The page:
Even Jim Cramer has backed off his real estate recovery expectations. Every since I began writing about the housing market crash, my "second longest" reader (of course, Mom was the first to read what I was writing...) has often said that Jim Cramer was much more optimistic in the pace of the recovery of the housing market than what I was reporting. He pointed out that "Cramer says..." on a few occasions, but ultimately I knew once Cramer's staff really started doing their homework, they would see what I see.
I would love to see a quicker recovery of the housing market, but the issue at hand is all about supply and demand. It really is simple. We have too many homes in most of the US housing markets, and Tallahassee appears to be a very typical US city. I can tell you from my 20 years of analysis of the Tallahassee housing market, that we often parallel the national reports and I think Tallahassee makes for a fair barometer for the national real estate market overall.
So, what sparked today's real estate blog post was this comment from our reader:
Jim Cramer backed off his prediction of a 2012 housing recovery today. He said his prediction was based upon new housing starts rate less than 350,000 a yr. Today housing announced new starts are at a rate of 550,000/yr. "This will wreck the comeback in housing and prices will continue to drop, we do not need new houses!"
My question is how are they selling these new homes, they cannot build cheaper than you can buy existing! Are people just so much wealthier that they just want new at any cost?
First of all, let's take a look at what he reports Cramer is saying. Housing starts at 550,000 a year is definitely more housing starts than we need, but it is also much lower than our historical rate of growth. And therein lies the rub.
Home builders need to make a living, and they are going to build homes. But when we look at the US Housing Starts Graph above, we see that we are still at an all-time (30+ year) low, and the graph below shows that Tallahassee Housing is looking the same way.
Jim Cramer Waffles On Real Estate
I do not think that an increase from "hardly any new homes" to "lowest new homes on record" should be changing Jim Cramer's outlook on the housing market. No, I think he has finally done the research and realized we have to consume the glut. Building new homes will slow the housing market recovery, but even at 350,000 new homes per year, we weren't going to be balanced in 2012.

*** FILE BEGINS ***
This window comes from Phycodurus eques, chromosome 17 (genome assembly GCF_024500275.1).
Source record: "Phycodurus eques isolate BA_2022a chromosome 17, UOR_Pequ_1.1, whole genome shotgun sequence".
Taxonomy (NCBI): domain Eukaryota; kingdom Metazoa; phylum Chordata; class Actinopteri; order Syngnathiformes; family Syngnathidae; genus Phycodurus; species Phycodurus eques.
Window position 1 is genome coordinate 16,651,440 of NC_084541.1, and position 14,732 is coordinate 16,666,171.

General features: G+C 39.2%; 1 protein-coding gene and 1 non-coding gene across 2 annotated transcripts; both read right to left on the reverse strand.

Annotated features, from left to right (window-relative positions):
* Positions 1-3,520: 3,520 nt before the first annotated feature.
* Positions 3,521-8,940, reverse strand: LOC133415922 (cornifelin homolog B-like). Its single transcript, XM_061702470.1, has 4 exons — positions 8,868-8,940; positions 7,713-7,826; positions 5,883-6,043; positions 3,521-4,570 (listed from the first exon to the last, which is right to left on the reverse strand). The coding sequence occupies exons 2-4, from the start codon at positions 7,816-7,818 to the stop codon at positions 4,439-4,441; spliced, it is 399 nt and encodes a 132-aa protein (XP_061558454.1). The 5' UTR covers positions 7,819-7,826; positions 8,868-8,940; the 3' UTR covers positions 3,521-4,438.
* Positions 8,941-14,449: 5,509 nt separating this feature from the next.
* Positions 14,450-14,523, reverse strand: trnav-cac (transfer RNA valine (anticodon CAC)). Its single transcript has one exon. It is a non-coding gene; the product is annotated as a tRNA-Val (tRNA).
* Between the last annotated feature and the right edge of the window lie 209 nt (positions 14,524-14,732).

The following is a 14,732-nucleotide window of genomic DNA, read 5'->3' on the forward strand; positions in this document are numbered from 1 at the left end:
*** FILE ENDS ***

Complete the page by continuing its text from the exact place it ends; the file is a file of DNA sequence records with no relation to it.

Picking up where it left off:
The final part of our reader's comment is a question regarding how new homes are actually selling. The reader acknowledges that the costs are high right now to build and that "they cannot build cheaper than you can buy existing." But is that really so?
How Builders Are Selling New Homes
When we examine the costs of building a home (land, sticks, bricks, labor, and soft costs), we can assume that most categories have been (or will be) inflated due to the increase in minimum wage. Sure, most builders right now will trim their profit, but they cannot trim the ultimate rise in what it costs them to build a home. So how is it that builders are selling new homes?
In a word ... Land. We developed too many residential lots in Tallahassee (and most of the rest of the US housing markets), so land costs have gone down for home builders. There are some niche pockets in the US where a builder can purchase a lot in foreclosure and build a home cheaper than current asking prices in the area. But this is a serious cancer for existing home owners in that area if they are faced with a current glut of homes.
A real world case-study of this very thing is happening in Southwood in Tallahassee. I have provided Southwood home sales updates for several years, and we consistently see the supply of homes for sale rising, and the values dropping. But we have seen a bunch of new home sales in Southwood over the past 12 months. Why? Because the builder has purchased lots for $50K to $100K cheaper than the current homeowners had purchased theirs!
This gives the home builder a buffer to still continue building, but also make a healthy profit. Many buyers would rather purchase new, especially when new construction prices are lower than the asking prices of existing home owners. But this rash of new homes will only lengthen the housing market recovery process for Southwood.
So, housing starts are expected higher, but still at historically low rates. Any new home will add to the supply of homes for sale, and thus will lengthen the recovery of the US housing markets.
What This Means For Home Sellers
Unfortunately, it means falling prices for the foreseeable future. Competition for scarce buyers will have sellers lowering their asking prices to procure a sale. This means that sellers will get more money selling sooner, rather than later (unless they wait until the recovery of the market). Advice to home sellers: Sell your home immediately, or choose to stay in your home for 7 to 10 more years. Any decision between these two extremes will most likely cost you money.
Joe Manausa, MBA is a 26 year veteran of real estate brokerage in Tallahassee, Florida and has owned and managed his own company since 1992. He is a daily blogger with content that focuses on real estate analytics and providing his clients with a tactical advantage in today's challenging market.